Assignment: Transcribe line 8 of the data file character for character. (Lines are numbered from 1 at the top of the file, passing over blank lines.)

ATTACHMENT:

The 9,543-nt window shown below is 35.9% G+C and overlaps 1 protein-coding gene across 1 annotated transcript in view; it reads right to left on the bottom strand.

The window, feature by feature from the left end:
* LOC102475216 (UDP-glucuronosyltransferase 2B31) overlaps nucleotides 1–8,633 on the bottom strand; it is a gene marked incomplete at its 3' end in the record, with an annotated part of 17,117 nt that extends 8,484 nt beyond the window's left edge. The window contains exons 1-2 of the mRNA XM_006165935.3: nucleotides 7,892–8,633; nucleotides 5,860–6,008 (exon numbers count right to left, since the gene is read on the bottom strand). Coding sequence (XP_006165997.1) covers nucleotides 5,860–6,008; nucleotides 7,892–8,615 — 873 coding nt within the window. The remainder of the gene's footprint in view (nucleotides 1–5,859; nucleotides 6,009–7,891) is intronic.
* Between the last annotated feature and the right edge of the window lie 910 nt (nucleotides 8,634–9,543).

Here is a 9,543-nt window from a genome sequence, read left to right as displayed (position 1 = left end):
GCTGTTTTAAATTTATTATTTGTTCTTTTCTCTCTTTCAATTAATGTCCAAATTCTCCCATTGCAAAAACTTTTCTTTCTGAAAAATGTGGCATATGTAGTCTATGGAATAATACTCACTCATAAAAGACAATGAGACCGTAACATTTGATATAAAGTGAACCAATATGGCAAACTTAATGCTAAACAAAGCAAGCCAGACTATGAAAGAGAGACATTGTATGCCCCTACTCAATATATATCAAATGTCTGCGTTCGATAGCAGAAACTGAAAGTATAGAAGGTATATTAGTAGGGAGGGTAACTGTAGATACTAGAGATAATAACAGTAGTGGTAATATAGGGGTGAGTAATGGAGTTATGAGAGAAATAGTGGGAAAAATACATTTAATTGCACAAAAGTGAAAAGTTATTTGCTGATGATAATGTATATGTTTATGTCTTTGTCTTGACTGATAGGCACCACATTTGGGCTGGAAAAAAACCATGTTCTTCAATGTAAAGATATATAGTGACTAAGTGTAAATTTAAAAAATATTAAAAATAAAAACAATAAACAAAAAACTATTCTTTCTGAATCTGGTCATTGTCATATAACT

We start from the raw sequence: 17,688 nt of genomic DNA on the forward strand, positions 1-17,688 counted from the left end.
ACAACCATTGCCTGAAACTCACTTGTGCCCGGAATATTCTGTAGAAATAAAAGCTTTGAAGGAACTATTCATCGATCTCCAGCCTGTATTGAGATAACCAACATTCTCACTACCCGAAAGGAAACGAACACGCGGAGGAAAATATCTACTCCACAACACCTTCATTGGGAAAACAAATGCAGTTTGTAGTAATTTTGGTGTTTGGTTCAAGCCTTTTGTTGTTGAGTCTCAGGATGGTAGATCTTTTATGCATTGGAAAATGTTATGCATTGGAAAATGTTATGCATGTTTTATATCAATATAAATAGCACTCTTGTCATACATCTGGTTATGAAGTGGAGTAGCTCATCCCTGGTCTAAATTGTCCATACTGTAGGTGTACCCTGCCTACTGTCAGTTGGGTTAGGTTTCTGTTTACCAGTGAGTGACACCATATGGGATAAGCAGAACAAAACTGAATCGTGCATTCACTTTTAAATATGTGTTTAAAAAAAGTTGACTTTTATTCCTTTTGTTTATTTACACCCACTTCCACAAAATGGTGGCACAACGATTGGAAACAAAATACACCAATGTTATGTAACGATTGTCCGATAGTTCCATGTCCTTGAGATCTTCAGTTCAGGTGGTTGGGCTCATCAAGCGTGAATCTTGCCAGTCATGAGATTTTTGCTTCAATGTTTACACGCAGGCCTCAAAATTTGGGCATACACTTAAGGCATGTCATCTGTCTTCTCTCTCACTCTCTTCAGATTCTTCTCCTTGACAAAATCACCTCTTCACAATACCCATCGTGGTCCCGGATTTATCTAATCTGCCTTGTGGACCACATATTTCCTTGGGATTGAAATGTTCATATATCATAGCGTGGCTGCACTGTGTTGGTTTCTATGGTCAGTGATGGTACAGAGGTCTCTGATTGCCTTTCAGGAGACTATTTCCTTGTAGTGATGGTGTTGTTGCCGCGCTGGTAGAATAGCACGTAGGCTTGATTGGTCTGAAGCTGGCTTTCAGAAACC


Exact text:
ACAACCATTGCCTGAAACTCACTTGTGCCCGGAATATTCTGTAGAAATAAAAGCTTTGAAGGAACTATTCATCGATCTCCAGCCTGTATTGAGATAACCAACATTCTCACTACCCGAAAGGAAACGAACACGCGGAGGAAAATATCTACTCCACAACACCTTCATTGGGAAAACAAATGCAGTTTGTAGTAATTTTGGTGTTTGGTTCAAGCCTTTTGTTGTTGAGTCTCAGGATGGTAGATCTTTTATGCATTGGAAAATGTTATGCATTGGAAAATGTTATGCATGTTTTATATCAATATAAATAGCACTCTTGTCATACATCTGGTTATGAAGTGGAGTAGCTCATCCCTGGTCTAAATTGTCCATACTGTAGGTGTACCCTGCCTACTGTCAGTTGGGTTAGGTTTCTGTTTACCAGTGAGTGACACCATATGGGATAAGCAGAACAAAACTGAATCGTGCATTCACTTTTAAATATGTGTTTAAAAAAAGTTGACTTTTATTCCTTTTGTTTATTTACACCCACTTCCACAAAATGGTGGCACAACGATTGGAAACAAAATACACCAATGTTATGTAACGATTGTCCGATAGTTCCATGTCCTTGAGATCTTCAGTTCAGGTGGTTGGGCTCATCAAGCGTGAATCTTGCCAGTCATGAGATTTTTGCTTCAATGTTTACACGCAGGCCTCAAAATTTGGGCATACACTTAAGGCATGTCATCTGTCTTCTCTCTCACTCTCTTCAGATTCTTCTCCTTGACAAAATCACCTCTTCACAATACCCATCGTGGTCCCGGATTTATCTAATCTGCCTTGTGGACCACATATTTCCTTGGGATTGAAATGTTCATATATCATAGCGTGGCTGCACTGTGTTGGTTTCTATGGTCAGTGATGGTACAGAGGTCTCTGATTGCCTTTCAGGAGACTATTTCCTTGTAGTGATGGTGTTGTTGCCGCGCTGGTAGAATAGCACGTAGGCTTGATTGGTCTGAAGCTGGCTTTCAGAAACC